When asked in the second presidential debate how he plans to deal with the U.S. trade deficit with Japan, President Clinton replied, “You just have to gut it out issue by issue by issue” and “fight to open those markets and go try make the sale.” That’s reassuring stuff, as Mr. Clinton and other leaders of the Asia-Pacific Economic Cooperation forum prepare to meet in the Philippines.
APEC members will submit their “action agenda” at Subic Bay C reforms designed to achieve free trade and investment in the Asia Pacific by 2010 for developed countries and by 2020 for developing countries. These reforms are intended to go beyond commitments in the recent Uruguay Round trade agreement: APEC governments have agreed to dismantle all impediments to international economic transactions, not only those imposed at borders such as tariffs, but also those arising from differences in domestic policies, regulatory systems and product standards.
But two big issues have the potential to derail APEC’s ambitions. The first is the capacity and willingness to accommodate China in the world economy. That will require a U.S. guarantee for China of unconditional most-favored-nation treatment, or equal tariff status with other countries. The second is a means of muddling through trade disputes. Unless these issues are dealt with decisively at Subic Bay, the cohesion of APEC will be at risk.
Accommodation of China by the United States is in the interest of the Asia Pacific region generally. China’s accession to the World Trade Organization—and to its predecessor, the GATT—has been the subject of negotiations drawn out over almost 10 years. Few nations appreciate the urgency of integrating China into the regional and international economy. At Subic, APEC members could come to a common position on the WTO issue and help break the gridlock.
China’s admission into the WTO would increase the value of the country’s economic reforms to its trading partners. Smaller trading partners, like the Asean economies and Taiwan, currently find their interests held hostage to negotiations between China and the United States.
Also, formal membership would strengthen the position of reformers in China and further deepen Chinese commitment to integration in the world economy. Their position has been seriously damaged by delays in settling the WTO issue.
The U.S. administration tends to view China’s WTO accession as a bargaining chip for enforcing U.S. trade policy. Commerce Secretary and former U.S. Trade Representative Mickey Kantor once described WTO accession as a “tool” at his disposal. The United States, along with others, fear that if China is admitted before it has met all market access requirements, opportunities for further reform will be lost.
China argues it is being treated in a discriminatory way—that the current approach, in rejecting its demands for special concessions, makes it almost unique among countries in the WTO. China points to the impressive set of trade-related policy reforms already implemented as a demonstration of its intent to be a constructive participant of the WTO.
This is a fair point. To date, China’s demonstrated capacity to work within APEC, and with the World Bank and International Monetary Fund, provides reassurance of its commitment to work within the multilateral system. Part of China’s WTO accession offer—a down payment on reducing tariffs—was one of the more impressive tabled at Osaka APEC last year. Reforms in financial and trading regulation, along with moves toward greater national treatment in its foreign investment regime, also were substantial.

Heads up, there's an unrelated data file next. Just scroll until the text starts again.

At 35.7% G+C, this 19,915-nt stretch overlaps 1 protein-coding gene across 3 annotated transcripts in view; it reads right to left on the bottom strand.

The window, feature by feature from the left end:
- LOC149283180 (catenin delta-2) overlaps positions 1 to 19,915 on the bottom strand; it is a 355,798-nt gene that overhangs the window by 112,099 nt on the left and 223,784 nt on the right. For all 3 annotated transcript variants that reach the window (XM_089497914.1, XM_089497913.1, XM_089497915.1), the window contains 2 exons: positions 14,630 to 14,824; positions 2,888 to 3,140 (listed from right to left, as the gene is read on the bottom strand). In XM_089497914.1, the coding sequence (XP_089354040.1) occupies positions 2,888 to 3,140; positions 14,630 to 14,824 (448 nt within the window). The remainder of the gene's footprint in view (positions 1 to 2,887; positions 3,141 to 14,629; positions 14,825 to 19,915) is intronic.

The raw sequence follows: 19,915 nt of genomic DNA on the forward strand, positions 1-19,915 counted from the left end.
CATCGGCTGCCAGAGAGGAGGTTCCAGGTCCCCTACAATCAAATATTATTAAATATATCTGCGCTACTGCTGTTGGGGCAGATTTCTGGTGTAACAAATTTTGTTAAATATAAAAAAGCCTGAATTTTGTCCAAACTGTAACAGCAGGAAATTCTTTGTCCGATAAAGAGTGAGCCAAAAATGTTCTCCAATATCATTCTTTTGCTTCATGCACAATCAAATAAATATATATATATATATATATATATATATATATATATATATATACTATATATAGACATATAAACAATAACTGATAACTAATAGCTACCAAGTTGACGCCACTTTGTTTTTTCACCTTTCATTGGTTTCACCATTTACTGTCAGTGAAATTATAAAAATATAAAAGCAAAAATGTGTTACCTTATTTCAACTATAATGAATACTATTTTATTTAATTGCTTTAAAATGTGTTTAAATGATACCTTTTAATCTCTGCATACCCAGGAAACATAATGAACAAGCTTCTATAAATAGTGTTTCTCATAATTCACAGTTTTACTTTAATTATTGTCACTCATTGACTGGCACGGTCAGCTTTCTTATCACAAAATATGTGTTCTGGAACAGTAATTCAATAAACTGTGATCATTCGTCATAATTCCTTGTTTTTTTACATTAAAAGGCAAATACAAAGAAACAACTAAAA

It is also crucial for the APEC economies that any periodic flare-ups in U.S.-Japan and U.S.-China trade relations not jeopardize regional and multilateral objectives. The overlap of interests within the Asia Pacific region is now too great.
The perception that East Asian markets are closed while American markets are open is outdated. Under external pressure, but largely because of their own growing recognition of the benefits, East Asian governments have undertaken substantial unilateral trade liberalization. There is a widening consensus in East Asia that those who liberalize first and fastest gain the most.
Part of APEC’s confidence-building agenda at Subic must be to objectively assess progress in the liberalization which is taking place in each APEC economy, as well as the gains accruing to all participants.
Credible commitments by East Asian developing economies, backed by a firm commitment in Japan to pursue a more vigorous deregulation agenda, would enable President Clinton to report back to Congress on practical progress being undertaken in the Asia Pacific.
Accounting for almost 45% of the world’s trade and 55% of its production, APEC clearly has the muscle to move world trade liberalization forward. Washington should respond with a new strategy. That will require the United States to demonstrate a high degree of political skill, commitment, and leadership—with competing interests in the Americas and elsewhere diluting its focus on East Asia where the action is.
American business knows what is required. It knows that East Asia is the epicenter of world output and trade growth into the 21st century and that Americans will be the losers if that U.S. bridge to the next century does not provide an open road all the way to the region.